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Journey through the depths of Mordor

Travels with Deb

Photo by Debbie Stone

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Photo by Debbie Stone

“It’s the last push,” shouts our guide Connor, with annoyingly, over-the-top enthusiasm. I don’t believe him. And neither does anyone else in our group of six hikers. We’ve all learned by now that Connor’s using what I refer to as “guide speak” – the rah-rah efforts that guides employ to motivate their groups to keep moving when the going gets tough. Basically, if you think it’s the final push, you’ll muster up the energy to make it to the finish line, convinced that it’s just around the bend or over that hill. You want to trust the guide, you really do. But, you know better. You realize that it’s the last push before the last push…You get the idea.

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Photo by Debbie Stone

Superlatives are inadequate to describe New Zealand’s Tongariro Alpine Crossing, an unforgettable 12.1-mile trek that is often regarded as one of the top ten one-day hikes in the world by the likes of National Geographic. I was leery of doing this walk because everything I’d read described it as strenuous and very challenging. Though I enjoy hiking, such description gave me pause. I knew the hike would push my fitness envelope, but on the other hand, I also knew the rewards would be great. I had practically drooled over the pictures I had seen of the incredible scenery. And the bragging rights would certainly be an added bonus!

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Photo by Debbie Stone

The Crossing, as it is often called, is located within Tongariro National Park. Established in 1895, the park was a first for New Zealand. It’s a dual World Heritage Area, recognized for both its Maori culture and outstanding volcanic features. To the Maori, these volcanoes represent a principal part of their history and are entwined into their ancestry and legends. They are considered such precious treasures that the local Tuwharetoa Maori gave the vast area to New Zealand, making Tongariro the first park in the world created by gift from an indigenous people.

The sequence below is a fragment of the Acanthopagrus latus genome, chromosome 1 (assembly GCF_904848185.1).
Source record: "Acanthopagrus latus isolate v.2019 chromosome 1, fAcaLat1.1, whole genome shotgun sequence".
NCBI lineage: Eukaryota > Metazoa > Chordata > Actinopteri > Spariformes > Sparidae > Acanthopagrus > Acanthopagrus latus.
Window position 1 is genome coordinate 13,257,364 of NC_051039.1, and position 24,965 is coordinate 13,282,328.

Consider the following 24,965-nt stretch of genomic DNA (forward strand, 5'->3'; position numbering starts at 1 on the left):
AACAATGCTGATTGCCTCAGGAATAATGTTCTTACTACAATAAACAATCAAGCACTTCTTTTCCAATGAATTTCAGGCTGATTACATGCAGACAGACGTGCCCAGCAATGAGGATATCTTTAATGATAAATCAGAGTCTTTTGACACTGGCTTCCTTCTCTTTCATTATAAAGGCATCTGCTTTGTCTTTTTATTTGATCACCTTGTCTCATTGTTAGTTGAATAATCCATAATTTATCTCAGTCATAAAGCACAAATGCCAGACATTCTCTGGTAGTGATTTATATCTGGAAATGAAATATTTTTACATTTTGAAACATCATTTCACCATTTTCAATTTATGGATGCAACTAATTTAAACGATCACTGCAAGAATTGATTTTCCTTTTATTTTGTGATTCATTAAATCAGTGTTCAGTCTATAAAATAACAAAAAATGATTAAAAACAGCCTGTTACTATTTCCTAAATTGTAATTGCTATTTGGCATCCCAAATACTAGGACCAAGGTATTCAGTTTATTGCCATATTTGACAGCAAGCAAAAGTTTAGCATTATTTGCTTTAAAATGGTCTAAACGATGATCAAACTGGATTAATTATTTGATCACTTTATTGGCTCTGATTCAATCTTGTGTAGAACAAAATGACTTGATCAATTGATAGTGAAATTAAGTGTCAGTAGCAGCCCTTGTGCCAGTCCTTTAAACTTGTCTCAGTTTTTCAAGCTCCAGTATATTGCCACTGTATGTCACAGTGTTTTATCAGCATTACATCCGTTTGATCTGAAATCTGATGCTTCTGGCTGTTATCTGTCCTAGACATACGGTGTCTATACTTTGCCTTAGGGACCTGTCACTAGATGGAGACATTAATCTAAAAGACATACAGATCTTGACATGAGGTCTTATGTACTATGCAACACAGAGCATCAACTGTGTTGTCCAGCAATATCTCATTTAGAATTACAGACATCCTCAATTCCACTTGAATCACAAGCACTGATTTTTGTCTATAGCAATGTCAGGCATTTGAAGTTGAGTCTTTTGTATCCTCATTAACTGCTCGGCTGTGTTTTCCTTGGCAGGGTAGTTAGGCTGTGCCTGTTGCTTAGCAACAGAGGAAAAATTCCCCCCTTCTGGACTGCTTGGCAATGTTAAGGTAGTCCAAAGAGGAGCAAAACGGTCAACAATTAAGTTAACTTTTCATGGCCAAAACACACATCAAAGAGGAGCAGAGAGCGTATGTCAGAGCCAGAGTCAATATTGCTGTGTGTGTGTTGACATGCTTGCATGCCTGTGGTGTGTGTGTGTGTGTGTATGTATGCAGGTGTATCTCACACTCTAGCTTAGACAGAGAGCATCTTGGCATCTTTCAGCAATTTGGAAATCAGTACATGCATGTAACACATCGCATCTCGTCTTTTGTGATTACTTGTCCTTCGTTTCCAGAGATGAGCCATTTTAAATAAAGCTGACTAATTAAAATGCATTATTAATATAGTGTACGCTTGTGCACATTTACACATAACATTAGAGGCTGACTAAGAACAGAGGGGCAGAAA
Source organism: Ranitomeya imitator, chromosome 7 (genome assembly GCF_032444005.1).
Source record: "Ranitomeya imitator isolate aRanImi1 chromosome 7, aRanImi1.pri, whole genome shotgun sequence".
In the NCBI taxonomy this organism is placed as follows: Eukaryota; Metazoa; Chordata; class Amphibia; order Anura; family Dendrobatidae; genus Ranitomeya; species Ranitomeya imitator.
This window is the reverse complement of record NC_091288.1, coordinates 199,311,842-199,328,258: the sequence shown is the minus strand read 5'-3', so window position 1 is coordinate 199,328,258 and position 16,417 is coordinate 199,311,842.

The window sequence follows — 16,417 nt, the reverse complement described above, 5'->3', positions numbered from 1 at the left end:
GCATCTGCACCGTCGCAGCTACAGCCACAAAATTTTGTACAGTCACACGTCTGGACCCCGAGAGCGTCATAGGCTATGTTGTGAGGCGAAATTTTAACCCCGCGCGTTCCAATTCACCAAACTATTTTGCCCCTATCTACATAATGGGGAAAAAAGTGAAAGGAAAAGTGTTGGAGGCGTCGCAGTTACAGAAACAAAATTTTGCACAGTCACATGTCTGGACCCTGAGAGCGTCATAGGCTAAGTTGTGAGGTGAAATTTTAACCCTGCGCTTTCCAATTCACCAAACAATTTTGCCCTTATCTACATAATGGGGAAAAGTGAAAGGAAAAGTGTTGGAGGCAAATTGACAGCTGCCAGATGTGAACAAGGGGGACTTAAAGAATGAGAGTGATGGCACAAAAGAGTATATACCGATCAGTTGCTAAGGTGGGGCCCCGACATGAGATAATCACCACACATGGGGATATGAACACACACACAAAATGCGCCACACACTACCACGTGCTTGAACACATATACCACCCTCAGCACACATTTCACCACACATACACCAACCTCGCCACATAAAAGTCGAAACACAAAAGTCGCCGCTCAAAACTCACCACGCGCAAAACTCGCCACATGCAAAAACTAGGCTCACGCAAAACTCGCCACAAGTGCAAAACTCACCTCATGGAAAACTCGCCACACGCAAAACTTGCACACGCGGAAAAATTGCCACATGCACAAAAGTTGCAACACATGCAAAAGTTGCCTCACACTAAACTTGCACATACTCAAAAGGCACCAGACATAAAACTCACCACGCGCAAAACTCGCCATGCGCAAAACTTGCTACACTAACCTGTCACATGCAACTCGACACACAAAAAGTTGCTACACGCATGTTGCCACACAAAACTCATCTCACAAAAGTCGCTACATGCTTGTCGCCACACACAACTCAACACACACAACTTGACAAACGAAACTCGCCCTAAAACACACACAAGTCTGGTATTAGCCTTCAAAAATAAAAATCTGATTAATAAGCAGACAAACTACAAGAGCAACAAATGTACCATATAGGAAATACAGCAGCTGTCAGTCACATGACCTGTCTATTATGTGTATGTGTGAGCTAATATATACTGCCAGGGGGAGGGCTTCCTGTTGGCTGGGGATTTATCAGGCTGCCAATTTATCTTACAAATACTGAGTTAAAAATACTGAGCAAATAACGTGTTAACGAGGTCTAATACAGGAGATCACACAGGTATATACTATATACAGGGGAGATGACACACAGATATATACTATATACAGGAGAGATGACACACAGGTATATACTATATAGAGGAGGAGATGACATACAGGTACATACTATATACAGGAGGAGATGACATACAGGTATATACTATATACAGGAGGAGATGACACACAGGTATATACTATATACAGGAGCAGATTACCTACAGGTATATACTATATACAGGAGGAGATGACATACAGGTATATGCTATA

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Photo by Debbie Stone

According to Maori belief, the mountains were once gods and powerful warriors. Tongariro was one of seven mountains situated around Lake Taupo, New Zealand’s largest lake. Legend has it that all the mountains were male except for Pihanga. She was a beauty and the other mountains were besotted with her.

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Photo by Debbie Stone

One night, the mountains decided to vie for the right to win Pihanga. They fought violently with eruptions, smoke, fire and hot rocks, causing the land to quake under their force. When their dispute ended, Tongariro emerged victorious, winning Pihanga’s devotion and the right to stand by her forever.

The defeated mountains were given one night to move away from the couple and by the next morning, they would be eternally located at the site of their choice. Two of them, Ngauruhoe and Ruapehu, opted for positions to the south of Tongariro, while the others headed in alternative directions.

Tongariro, together with Ngauruhoe and Ruapehu, are the three main volcanoes in the park. They are part of the long line of volcanic and earthquake activity that extends around the Pacific Ocean as the Ring of Fire. Ruapehu and Ngauruhoe are two of the most active volcanoes in the world. Ruapehu last erupted in 1995 and again in 1996, sending clouds of steam upwards and blanketing the mountain in ash. Ngauruhoe took center stage turn back in 1977, ejecting red hot lava blocks and ash.